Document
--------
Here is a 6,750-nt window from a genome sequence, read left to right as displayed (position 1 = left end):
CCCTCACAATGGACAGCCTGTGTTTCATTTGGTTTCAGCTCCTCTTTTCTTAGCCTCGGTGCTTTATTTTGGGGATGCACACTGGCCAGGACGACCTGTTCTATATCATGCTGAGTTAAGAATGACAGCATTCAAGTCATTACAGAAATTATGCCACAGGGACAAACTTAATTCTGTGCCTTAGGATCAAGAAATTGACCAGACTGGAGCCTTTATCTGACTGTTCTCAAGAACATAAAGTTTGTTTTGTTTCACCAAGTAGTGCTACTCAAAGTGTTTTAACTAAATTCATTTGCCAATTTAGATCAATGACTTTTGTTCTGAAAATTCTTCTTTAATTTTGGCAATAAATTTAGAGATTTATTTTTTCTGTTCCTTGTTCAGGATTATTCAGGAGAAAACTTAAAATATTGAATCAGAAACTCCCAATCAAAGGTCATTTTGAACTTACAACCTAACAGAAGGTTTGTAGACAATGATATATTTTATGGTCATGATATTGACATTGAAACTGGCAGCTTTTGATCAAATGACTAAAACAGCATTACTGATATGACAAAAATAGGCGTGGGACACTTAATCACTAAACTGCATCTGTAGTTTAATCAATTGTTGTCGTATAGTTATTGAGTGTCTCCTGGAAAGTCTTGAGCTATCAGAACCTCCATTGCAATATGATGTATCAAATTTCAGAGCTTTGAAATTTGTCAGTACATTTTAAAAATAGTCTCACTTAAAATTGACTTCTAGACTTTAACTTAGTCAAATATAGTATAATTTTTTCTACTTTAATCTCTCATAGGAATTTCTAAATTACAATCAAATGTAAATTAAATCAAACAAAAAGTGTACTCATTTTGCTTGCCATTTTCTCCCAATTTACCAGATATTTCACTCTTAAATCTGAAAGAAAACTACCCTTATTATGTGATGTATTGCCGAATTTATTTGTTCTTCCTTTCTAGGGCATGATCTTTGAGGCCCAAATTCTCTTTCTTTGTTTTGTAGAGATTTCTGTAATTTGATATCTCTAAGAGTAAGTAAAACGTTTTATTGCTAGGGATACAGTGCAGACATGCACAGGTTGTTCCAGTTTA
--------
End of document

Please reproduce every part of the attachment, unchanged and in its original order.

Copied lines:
Here is a 6,750-nt window from a genome sequence, read left to right as displayed (position 1 = left end):
CCCTCACAATGGACAGCCTGTGTTTCATTTGGTTTCAGCTCCTCTTTTCTTAGCCTCGGTGCTTTATTTTGGGGATGCACACTGGCCAGGACGACCTGTTCTATATCATGCTGAGTTAAGAATGACAGCATTCAAGTCATTACAGAAATTATGCCACAGGGACAAACTTAATTCTGTGCCTTAGGATCAAGAAATTGACCAGACTGGAGCCTTTATCTGACTGTTCTCAAGAACATAAAGTTTGTTTTGTTTCACCAAGTAGTGCTACTCAAAGTGTTTTAACTAAATTCATTTGCCAATTTAGATCAATGACTTTTGTTCTGAAAATTCTTCTTTAATTTTGGCAATAAATTTAGAGATTTATTTTTTCTGTTCCTTGTTCAGGATTATTCAGGAGAAAACTTAAAATATTGAATCAGAAACTCCCAATCAAAGGTCATTTTGAACTTACAACCTAACAGAAGGTTTGTAGACAATGATATATTTTATGGTCATGATATTGACATTGAAACTGGCAGCTTTTGATCAAATGACTAAAACAGCATTACTGATATGACAAAAATAGGCGTGGGACACTTAATCACTAAACTGCATCTGTAGTTTAATCAATTGTTGTCGTATAGTTATTGAGTGTCTCCTGGAAAGTCTTGAGCTATCAGAACCTCCATTGCAATATGATGTATCAAATTTCAGAGCTTTGAAATTTGTCAGTACATTTTAAAAATAGTCTCACTTAAAATTGACTTCTAGACTTTAACTTAGTCAAATATAGTATAATTTTTTCTACTTTAATCTCTCATAGGAATTTCTAAATTACAATCAAATGTAAATTAAATCAAACAAAAAGTGTACTCATTTTGCTTGCCATTTTCTCCCAATTTACCAGATATTTCACTCTTAAATCTGAAAGAAAACTACCCTTATTATGTGATGTATTGCCGAATTTATTTGTTCTTCCTTTCTAGGGCATGATCTTTGAGGCCCAAATTCTCTTTCTTTGTTTTGTAGAGATTTCTGTAATTTGATATCTCTAAGAGTAAGTAAAACGTTTTATTGCTAGGGATACAGTGCAGACATGCACAGGTTGTTCCAGTTTA